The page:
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Redskins' Cousins says he bets on the system, not on himself

Redskins' Cousins says he bets on the system, not on himself

RICHMOND—As Redskins quarterback Kirk Cousins goes into playing under the franchise tag for the second straight season, the phrase commonly used about him is that he is betting on himself, eschewing the long-term security of a multiyear deal in favor hoping to improve his leverage by playing on the tags.

However, Cousins said that is a misconception.

“I don’t know that I ever bet on myself, I bet on the system, he said. “It has nothing to do with myself. I’m just going out and playing and there’s never been anything but positive feelings. I’m excited to get to work here. As I’ve said, my wife and I love it here and we’re in a good place.”

RELATED: Reed one of four to start camp on PUP

Ever since the deadline for him to sign a long-term contract this year came and went without a new deal, Cousins has been trying to debunk the notion that he has a desire to leave the Redskins as soon as he can. Appearing on 106.7 The Fan last week, Cousins said that the Redskins are his “first choice” to be his team going forward. He talked positively about his future in Washington again today after the Redskins first training camp walkthrough.

Although there was talk that the contract negotiations took a sour turn at the end after team president Bruce Allen revealed some of the details of the team’s final offer to Cousins, Cousins indicated today that everything is fine.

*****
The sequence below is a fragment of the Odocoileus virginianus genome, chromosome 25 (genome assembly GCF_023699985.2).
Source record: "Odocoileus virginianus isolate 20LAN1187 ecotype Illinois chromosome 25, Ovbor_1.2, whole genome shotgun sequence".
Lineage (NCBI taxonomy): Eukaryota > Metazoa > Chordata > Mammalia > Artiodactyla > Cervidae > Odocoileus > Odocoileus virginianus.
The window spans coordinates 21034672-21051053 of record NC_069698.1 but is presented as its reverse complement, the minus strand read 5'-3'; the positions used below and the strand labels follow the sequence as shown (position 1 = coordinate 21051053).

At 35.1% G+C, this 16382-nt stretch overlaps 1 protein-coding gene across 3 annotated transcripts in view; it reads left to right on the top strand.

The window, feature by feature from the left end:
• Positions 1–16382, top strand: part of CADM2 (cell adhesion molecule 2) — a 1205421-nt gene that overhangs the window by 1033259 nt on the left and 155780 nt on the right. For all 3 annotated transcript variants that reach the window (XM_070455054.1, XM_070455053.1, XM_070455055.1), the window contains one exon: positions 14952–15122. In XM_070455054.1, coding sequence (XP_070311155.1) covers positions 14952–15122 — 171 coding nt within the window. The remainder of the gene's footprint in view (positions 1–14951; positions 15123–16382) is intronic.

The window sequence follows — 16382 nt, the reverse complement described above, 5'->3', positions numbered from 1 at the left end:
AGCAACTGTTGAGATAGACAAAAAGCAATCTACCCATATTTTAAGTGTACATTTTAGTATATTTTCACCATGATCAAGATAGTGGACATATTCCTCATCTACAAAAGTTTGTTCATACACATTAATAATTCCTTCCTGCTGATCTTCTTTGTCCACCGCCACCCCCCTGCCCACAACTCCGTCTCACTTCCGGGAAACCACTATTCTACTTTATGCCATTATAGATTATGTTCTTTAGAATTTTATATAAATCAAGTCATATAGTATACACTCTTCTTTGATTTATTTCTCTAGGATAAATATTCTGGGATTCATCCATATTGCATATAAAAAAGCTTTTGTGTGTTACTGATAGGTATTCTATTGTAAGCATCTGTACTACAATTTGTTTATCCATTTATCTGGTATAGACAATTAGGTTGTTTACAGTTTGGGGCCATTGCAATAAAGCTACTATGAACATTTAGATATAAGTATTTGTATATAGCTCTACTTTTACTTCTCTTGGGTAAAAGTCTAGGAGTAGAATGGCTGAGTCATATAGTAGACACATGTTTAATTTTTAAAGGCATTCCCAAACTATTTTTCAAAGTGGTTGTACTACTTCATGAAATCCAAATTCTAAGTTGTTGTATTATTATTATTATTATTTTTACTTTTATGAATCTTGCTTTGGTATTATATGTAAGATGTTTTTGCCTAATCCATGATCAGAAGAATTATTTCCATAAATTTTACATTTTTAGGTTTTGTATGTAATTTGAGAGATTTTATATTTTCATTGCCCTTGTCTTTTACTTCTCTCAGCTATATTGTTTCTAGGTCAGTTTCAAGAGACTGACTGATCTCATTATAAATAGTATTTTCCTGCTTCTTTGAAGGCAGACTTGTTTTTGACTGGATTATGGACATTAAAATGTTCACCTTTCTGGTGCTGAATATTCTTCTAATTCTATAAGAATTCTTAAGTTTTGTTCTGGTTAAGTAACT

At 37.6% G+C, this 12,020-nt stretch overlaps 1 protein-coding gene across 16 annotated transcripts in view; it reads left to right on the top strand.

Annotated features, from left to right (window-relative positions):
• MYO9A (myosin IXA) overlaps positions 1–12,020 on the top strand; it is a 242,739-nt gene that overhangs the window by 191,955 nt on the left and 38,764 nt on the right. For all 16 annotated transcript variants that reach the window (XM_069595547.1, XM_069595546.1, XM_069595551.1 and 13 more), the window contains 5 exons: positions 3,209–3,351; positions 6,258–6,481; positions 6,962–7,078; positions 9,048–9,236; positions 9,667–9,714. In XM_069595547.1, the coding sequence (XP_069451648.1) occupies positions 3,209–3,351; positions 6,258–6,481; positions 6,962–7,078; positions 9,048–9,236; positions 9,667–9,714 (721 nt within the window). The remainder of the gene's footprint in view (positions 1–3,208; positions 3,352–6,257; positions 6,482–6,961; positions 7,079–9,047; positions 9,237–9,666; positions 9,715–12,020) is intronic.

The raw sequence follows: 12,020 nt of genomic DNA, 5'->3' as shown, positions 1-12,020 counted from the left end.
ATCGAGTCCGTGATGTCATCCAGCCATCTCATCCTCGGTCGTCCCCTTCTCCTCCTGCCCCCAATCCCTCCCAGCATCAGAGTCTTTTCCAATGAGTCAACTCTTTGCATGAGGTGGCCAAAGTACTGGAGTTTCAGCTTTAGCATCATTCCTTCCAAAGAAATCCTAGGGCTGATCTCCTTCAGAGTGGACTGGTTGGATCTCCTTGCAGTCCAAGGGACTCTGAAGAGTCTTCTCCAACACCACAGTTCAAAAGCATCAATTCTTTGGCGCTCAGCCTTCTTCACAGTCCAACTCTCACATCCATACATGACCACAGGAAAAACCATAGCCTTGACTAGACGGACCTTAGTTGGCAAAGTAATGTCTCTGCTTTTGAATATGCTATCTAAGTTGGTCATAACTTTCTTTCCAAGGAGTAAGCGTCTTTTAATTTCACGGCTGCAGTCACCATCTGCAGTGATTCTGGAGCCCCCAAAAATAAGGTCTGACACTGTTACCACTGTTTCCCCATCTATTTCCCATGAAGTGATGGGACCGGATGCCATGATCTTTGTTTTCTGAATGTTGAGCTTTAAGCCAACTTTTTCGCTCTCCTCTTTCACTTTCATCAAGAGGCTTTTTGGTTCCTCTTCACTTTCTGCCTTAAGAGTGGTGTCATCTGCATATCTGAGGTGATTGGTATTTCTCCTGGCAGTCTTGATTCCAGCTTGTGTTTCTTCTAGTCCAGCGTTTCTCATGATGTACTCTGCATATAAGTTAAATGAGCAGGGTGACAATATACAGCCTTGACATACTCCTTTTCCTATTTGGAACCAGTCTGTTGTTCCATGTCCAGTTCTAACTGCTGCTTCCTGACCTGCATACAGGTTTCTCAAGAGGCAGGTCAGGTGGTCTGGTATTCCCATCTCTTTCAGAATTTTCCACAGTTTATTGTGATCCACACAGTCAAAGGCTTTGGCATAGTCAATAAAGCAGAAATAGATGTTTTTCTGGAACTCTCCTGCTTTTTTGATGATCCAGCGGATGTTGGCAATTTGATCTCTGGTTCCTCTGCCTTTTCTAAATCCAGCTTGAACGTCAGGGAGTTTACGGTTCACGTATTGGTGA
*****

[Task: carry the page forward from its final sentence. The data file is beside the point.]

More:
“W e’ve done a good job communicating between me and the team,” he said. “We’re on the same page and we’ve done everything we can possibly do to get that settled and move forward. I think we’re all in a good place right now and we’ve got enough to worry about getting our offense playing at the level we need to have a great season so I can be back in future years.”

MORE REDSKINS: Ranking the Redskins roster, the final update

What it really comes down to, what Cousins believes will make things good in the future for him and the Redskins, is success on the field.

“If you win football games, everything else takes care of itself,” he said.

“In the offseason, the ball’s in the team’s court. But from Week 1 to Week 17, the ball’s in my court and I’ve got to go play football well. That’s where my focus is.”

There likely will be more talk of Cousins future beyond the 2017 seas in the coming weeks and months. It appears that for right now that is the furthest thing from Cousins’ mind.

Stay up to date on the Redskins. Rich Tandler covers the team 365 days a year. Like his Facebook page Facebook.com/TandlerCSN and follow him on Twitter @Rich_TandlerCSN.